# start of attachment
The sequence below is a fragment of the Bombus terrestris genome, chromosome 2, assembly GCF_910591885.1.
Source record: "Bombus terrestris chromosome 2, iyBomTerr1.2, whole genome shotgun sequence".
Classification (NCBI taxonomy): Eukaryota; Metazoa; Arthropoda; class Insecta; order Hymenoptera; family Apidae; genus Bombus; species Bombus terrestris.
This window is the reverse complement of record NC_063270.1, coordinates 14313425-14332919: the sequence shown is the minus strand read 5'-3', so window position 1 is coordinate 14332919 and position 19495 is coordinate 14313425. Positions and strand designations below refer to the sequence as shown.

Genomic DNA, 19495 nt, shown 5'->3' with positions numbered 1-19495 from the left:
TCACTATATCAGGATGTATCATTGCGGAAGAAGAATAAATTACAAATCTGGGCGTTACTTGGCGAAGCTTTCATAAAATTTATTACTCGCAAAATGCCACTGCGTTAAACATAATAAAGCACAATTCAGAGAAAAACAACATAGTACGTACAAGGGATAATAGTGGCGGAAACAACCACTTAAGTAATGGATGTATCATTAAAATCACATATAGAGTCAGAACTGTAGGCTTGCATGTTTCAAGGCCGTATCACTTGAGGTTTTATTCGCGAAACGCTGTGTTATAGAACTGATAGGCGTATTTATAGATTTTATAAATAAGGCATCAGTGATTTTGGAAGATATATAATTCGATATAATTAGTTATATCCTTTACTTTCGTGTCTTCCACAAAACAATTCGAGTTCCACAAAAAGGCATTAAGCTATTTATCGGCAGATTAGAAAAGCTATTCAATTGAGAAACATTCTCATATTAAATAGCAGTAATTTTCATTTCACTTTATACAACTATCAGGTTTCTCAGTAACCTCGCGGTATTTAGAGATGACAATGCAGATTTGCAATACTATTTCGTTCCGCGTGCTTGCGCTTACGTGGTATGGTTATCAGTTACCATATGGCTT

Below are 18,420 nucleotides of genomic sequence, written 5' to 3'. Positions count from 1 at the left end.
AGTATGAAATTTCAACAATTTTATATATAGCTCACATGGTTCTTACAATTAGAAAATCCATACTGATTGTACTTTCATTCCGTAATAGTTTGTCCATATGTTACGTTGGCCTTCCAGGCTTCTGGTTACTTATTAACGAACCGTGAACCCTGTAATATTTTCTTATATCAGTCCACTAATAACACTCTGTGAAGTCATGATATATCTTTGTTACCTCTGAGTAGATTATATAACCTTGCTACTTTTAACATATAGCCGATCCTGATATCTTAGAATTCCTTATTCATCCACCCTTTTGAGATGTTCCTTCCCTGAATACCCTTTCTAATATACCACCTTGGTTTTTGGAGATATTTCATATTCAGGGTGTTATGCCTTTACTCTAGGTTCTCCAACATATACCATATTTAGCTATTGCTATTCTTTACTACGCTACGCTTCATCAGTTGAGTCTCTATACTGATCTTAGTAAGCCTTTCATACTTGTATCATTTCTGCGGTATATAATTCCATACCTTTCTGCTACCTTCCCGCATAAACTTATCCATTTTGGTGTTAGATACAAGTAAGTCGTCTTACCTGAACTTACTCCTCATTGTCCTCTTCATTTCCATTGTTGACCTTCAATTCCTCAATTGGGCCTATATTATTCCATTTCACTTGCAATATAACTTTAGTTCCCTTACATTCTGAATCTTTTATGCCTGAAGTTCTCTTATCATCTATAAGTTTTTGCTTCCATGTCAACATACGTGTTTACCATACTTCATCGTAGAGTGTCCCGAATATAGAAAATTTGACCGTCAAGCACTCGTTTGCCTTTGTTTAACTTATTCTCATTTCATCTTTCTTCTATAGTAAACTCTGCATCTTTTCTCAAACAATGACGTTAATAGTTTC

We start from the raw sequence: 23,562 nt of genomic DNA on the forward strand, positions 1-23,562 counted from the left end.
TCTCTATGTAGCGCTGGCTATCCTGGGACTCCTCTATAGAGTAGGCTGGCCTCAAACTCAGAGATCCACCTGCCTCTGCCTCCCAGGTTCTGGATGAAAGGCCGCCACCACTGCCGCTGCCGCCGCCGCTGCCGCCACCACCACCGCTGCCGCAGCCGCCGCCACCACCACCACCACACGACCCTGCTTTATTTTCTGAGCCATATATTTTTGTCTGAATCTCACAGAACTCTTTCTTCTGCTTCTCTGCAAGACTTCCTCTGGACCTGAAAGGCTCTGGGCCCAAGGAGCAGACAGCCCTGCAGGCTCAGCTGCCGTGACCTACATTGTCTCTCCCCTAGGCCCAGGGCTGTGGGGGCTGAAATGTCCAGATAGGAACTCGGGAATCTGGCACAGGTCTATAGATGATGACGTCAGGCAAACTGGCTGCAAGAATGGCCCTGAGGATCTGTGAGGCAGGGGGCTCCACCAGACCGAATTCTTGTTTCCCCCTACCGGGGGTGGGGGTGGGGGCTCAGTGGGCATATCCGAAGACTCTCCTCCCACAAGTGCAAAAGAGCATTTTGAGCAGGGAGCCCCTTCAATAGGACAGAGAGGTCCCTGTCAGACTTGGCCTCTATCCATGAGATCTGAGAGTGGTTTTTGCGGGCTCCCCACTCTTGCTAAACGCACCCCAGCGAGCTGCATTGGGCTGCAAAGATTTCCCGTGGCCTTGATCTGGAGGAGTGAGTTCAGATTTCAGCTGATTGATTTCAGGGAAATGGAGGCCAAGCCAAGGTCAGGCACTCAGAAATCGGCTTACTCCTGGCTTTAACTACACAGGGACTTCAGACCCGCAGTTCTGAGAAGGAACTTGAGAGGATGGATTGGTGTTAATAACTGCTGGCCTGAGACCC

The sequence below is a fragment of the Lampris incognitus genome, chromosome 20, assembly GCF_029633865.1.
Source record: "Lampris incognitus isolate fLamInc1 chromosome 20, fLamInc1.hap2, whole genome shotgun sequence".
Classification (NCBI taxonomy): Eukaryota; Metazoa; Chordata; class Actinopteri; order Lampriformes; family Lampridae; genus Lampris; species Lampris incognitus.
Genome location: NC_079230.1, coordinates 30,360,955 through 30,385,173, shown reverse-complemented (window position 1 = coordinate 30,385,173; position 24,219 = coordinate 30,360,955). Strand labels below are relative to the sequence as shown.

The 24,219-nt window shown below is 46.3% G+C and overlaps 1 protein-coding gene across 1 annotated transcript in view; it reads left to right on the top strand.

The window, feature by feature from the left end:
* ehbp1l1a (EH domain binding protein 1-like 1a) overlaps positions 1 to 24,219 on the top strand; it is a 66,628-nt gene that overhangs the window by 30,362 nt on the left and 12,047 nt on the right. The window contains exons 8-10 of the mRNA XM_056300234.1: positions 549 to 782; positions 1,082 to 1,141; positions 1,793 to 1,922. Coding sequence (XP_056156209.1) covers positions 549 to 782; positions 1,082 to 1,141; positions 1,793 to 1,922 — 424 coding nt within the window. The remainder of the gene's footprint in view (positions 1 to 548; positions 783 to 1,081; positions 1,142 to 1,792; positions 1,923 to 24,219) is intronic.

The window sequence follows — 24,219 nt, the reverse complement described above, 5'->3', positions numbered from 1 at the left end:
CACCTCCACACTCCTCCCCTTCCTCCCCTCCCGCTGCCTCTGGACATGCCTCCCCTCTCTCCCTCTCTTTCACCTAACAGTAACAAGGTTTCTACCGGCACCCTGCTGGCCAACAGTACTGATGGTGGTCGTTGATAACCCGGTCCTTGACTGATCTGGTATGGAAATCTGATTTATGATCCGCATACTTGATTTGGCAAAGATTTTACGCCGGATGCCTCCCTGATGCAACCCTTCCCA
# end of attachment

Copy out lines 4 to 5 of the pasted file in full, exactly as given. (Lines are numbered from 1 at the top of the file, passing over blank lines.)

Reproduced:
This window is the reverse complement of record NC_063270.1, coordinates 14313425-14332919: the sequence shown is the minus strand read 5'-3', so window position 1 is coordinate 14332919 and position 19495 is coordinate 14313425. Positions and strand designations below refer to the sequence as shown.

Genomic DNA, 19495 nt, shown 5'->3' with positions numbered 1-19495 from the left: